In so many ways, the making of this manuscript represents one of the more challenging times of my life. And yet, in so many other ways, I have been lifted up by the many friends and family who have supported me in this effort. My father, Mowat Edgar McIlwraith, died when I had barely started this work, but his memory has sustained me through difficult days. This is for you, Dad. As I know you know, in writing these poems, I have made my peace with you and with myself. My mother, Lavona Lillian McIlwraith, has given me legs to walk on, hugs to hope by, and words to work with. This is for you, Mom, for your gift of the power to carry on. To my siblings, Charlene, Cameron, and Tina, and their spouses, my thanks for your interest and your encouragement. I am grateful as well to my late Grandpa and Grandma McIlwraith, for their work with Aboriginal people and for the opportunities it gave my Dad to become a fluent speaker of Cree. And to my late Grandpa and Grandma Meakes, who had the ingenuity to survive the harsh prairies of the 1920s and 1930s. In particular, the poem “Spinning” was written to honour my Grandma Lucabelle Meakes. To my Uncle John and his wife, Shauna, and to my Auntie Ruth, I say thank you for your love and support. And my thanks to my great uncle David Meakes and to my second cousin Mike Meakes for reading my thesis and sharing your thoughts on it. These poems all started with my family, and they are for you all.
This book has its roots in my master’s thesis, which involved work in both the Faculty of Native Studies and the Department of English and Film Studies at the University of Alberta. To Ellen Bielawski, Richard Price, Dorothy Thunder, Bev Findlay, Lana Sinclair, Shalene Jobin-Vandervelde, Val Napoleon, Nathalie Kermoal, Daniel Johnson, Sarah Carter, Craig Womack, Don Perkins, Tracy Bear, Karen Solie, Nuno Luzio, Marjorie Memnook-White, the late Donna Paskemin, and Billy-Joe Laboucan, all of whom worked with me in some capacity during my years in the Faculty of Native Studies, I extend my deepest thanks for teaching me so much about our Aboriginal heritage. And in the Department of English and Film Studies, I was enriched by working with Patricia Demers, who trusted me and Dorothy with the monumental task that finally became The Beginning of Print Culture in Athabasca Country: A Facsimile Edition and Translation of a Prayer Book in Cree Syllabics by Father Émile Grouard, OMI; with Cecily Devereux, who chaired my thesis defence so magnificently; and with Christine Wiesenthal, who read my thesis so very closely and asked such insightful questions about it. I am grateful as well to Earle Waugh, who also read my thesis carefully and sat on my committee; to Heather Zwicker, who helped me through some hard times after my father passed away; to Garrett Epp, who encouraged me whenever I needed it; and to Marcy Whitecotton-Carroll, who was, and still is, always ready with a warm hug of welcome. I want especially to thank Jonathan Hart, my thesis supervisor, for knowing that when I said I would write that thesis, I would eventually do it, no matter how many challenges, or years, got thrown in the way. Thank you, Jonathan, for recognizing the significance of this labour.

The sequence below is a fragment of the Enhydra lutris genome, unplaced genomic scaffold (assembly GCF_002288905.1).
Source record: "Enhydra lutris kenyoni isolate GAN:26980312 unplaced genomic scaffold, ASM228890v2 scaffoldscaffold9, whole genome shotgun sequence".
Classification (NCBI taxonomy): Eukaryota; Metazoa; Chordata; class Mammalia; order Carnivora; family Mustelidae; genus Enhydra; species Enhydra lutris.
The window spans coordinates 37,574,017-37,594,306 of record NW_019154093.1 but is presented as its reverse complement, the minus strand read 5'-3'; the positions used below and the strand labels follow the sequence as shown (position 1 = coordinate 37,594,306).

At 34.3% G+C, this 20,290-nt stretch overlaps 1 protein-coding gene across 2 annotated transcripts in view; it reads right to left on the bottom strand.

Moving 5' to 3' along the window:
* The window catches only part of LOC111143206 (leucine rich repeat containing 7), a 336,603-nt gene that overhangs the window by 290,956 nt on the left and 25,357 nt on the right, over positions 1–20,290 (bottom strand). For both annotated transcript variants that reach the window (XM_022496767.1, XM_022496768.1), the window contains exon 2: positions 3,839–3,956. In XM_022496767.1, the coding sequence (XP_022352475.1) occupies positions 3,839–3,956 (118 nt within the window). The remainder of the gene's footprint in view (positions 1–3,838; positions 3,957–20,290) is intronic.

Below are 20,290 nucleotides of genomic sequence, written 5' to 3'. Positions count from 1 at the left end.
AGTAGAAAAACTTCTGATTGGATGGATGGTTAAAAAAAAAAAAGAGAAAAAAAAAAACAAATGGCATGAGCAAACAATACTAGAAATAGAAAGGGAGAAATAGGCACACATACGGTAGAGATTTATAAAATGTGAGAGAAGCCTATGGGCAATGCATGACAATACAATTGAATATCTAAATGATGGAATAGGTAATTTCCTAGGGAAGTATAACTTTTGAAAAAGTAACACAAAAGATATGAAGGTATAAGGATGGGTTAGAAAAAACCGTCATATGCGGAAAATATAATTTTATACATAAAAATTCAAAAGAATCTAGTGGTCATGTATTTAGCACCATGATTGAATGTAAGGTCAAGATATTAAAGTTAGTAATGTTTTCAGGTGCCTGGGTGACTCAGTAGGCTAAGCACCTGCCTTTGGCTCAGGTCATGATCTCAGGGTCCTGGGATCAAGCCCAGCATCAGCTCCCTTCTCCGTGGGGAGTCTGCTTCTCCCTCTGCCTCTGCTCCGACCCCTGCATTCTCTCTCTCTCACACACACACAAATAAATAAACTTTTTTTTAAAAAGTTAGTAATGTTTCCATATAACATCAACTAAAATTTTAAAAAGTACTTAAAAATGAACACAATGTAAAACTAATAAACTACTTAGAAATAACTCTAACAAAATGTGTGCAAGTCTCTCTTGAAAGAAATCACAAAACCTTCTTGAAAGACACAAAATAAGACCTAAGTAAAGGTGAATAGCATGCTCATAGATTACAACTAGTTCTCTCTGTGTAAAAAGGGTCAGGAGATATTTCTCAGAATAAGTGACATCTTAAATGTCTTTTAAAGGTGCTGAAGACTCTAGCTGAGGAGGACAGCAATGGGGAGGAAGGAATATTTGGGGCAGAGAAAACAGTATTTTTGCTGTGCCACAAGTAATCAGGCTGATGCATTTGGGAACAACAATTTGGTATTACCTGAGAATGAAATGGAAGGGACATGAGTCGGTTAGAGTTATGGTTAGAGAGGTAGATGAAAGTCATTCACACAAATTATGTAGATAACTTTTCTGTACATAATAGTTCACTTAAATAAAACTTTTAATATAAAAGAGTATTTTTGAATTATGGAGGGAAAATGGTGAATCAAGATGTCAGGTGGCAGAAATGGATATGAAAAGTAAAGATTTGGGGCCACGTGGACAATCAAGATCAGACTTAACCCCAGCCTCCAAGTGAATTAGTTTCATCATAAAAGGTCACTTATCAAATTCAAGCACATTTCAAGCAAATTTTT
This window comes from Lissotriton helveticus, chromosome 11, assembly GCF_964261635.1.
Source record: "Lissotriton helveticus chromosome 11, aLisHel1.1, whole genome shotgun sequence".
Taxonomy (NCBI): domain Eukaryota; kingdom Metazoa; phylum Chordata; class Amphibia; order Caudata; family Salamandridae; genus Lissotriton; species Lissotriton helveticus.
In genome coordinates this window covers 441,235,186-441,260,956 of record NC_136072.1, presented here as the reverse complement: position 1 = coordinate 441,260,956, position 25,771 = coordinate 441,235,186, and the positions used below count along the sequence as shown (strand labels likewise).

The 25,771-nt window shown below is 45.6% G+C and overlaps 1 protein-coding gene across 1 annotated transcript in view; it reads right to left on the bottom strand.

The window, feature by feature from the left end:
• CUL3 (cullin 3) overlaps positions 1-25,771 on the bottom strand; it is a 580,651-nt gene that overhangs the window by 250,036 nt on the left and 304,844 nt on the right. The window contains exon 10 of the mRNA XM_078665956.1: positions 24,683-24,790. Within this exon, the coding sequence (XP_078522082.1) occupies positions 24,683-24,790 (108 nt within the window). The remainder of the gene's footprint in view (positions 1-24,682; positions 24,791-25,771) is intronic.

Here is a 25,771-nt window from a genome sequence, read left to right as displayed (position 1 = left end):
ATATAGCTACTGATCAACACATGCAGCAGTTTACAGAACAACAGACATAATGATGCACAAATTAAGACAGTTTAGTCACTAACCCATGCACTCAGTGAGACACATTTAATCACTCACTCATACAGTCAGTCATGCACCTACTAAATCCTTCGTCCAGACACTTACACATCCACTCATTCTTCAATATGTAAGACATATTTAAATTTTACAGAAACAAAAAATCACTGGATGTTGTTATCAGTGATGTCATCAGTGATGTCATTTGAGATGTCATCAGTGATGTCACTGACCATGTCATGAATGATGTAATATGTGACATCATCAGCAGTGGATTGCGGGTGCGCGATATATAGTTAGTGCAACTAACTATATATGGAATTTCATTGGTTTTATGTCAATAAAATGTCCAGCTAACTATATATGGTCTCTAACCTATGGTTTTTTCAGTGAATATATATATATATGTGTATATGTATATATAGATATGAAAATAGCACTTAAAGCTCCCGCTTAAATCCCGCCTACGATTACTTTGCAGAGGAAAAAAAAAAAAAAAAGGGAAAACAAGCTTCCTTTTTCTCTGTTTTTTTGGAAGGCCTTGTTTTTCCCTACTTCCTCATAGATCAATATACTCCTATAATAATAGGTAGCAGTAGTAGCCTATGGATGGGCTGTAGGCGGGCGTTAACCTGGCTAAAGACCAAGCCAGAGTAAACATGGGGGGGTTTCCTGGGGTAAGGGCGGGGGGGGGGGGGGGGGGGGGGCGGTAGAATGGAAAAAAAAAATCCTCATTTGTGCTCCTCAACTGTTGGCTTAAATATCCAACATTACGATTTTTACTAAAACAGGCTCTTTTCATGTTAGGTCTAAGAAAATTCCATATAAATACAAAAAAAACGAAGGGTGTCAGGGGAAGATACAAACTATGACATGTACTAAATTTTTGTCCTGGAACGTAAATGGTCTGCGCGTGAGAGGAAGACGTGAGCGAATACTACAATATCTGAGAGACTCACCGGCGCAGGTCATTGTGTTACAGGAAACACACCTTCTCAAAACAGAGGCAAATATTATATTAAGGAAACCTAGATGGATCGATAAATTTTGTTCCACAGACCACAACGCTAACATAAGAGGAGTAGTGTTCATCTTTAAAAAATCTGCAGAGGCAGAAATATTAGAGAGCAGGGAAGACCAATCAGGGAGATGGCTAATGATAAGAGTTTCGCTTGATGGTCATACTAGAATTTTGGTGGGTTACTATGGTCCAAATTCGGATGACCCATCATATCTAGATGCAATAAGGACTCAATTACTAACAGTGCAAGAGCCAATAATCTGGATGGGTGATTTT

I also want to thank two other people at the University of Alberta: Harvey Scott, who reminded me of the importance of my Grandma Meakes’s life, and Chris Edgelow, who wrote to me after I sent him the poem “Two Men Talking” to tell me how deeply it moved him and to predict that my life would continue along exciting paths not previously foreseen.